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Lecture 1

PHIL250 Lecture 1: PHIL 250

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University of Alberta
Howard Nye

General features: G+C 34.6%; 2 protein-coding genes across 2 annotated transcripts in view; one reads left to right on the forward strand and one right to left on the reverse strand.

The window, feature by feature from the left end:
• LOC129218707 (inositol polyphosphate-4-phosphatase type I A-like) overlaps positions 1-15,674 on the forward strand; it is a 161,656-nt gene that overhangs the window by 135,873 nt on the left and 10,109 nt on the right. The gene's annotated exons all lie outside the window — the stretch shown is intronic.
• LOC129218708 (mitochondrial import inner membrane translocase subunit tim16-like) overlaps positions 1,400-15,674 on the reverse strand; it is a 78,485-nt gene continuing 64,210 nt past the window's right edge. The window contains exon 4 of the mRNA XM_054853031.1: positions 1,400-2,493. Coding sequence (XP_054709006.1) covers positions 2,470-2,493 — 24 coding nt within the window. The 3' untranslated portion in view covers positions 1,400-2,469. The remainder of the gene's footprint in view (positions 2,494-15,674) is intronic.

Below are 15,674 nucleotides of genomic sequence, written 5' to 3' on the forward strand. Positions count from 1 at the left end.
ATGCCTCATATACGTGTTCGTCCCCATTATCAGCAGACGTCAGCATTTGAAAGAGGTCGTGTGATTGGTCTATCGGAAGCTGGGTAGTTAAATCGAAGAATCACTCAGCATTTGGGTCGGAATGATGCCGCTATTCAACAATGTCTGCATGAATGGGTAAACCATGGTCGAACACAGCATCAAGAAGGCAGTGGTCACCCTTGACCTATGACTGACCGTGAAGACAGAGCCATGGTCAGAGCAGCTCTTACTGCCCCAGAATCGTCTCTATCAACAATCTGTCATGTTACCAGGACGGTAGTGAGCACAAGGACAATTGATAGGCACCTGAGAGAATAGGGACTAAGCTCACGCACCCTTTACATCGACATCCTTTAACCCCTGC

find more resources at PHIL 250 September 7, 2016 - The Relativist Challenge Ethical Relativism • Metaethics: the investigation of what ethical thought and talk is really all about – Central questions: Can ethical claims be objectively correct or incorrect, independent of what people happen to think about them? – If so, how can we determine whether or not an ethical claim is correct? • Many people are tempted towards the view that there are no objective ethical truths – Ethical Relativism: Different cultures just have different ethical views, and none of these views can be more correct or accurate than any others – Why might this seem plausible? • Disagreement (just say it is due to culture), lack of objective support (no good model to get objective ethics?), tolerance (not judging others for their ethical morals) The Argument from Disagreement • The argument from ethical disagreement – (P) Different cultures have different views about what’s right and wrong, good and bad, etc. – \ (C) There is no culture-independent fact of that matter about what’s right and wrong, good and bad, etc. • But does the mere fact that people disagree about something mean there’s no fact of the matter about it? • E.g. climate change, • Any descriptive thing there • The argument from geographical disagreement • (P) Different cultures have different views about the shape of the earth (us – ‘round!’; them – ‘flat!’) • \ (C) There is no culture-independent fact of that matter about the shape of the earth • There is still a fact of the matter, we have the evidence to prove it, don’t want to go from individuals disagree to the fact of the matter… How do we figure out the truth of ethics? Is Ethics Different? • In the case of earth-shape, history, biology, etc. – We have methods of resolving the disagreement, even though applications can be variant, and challenges to the evidence. But there is a realization that evidence must be presented for these claims. – Views seem to reflect some common fact of the matter, even if we don’t know what it is. Empirical study vs. normative study. Beliefs can latch onto the effects, no concrete reality in ethics. • In some cases, might seem to be no way of showing one side’s ethical view to be uniquely correct – Cremating the dead (Greeks) vs. funerary cannibalism (Callatians) – There can be situations where neither side has plausible objective support… Overall theme is similar. The objectively right view is to respect the deceased by whatever conventional method is best. • But are all examples like this? find more resources at find more resources at PHIL 250 – Here, it’s plausible that we have different conventional ways of meeting a shared objective – namely respecting the dead – Cf. driving on right vs. left, shaking hands vs. bowing – If you confuse your convention for showing respect as universal, then you risk offending other cultures by not showing respect that they do. Is There No Method for Ethics? • Maybe both sides are wrong that theirs is the only permissible funerary practice – Why would showing respect by eating be worse than by burning? • Actually found: eating can transmit prion diseases – All can agree that suffering and deprivation of future goods by death should be avoided – Seem like plausible basic categories of things to avoid (i.e. suffering and deprivation) • But suppose eating the dead didn’t risk prion disease – What would be wrong with using it to show respect? – Seems implausible that eating per se – independent of harm or disrespect – should be a basic category of wrongful act • Might try claiming: “it’s just unnatural to eat dead loved ones” – But what does “unnatural” mean? Just “not typically done (around here)”? “not done for most of history”?
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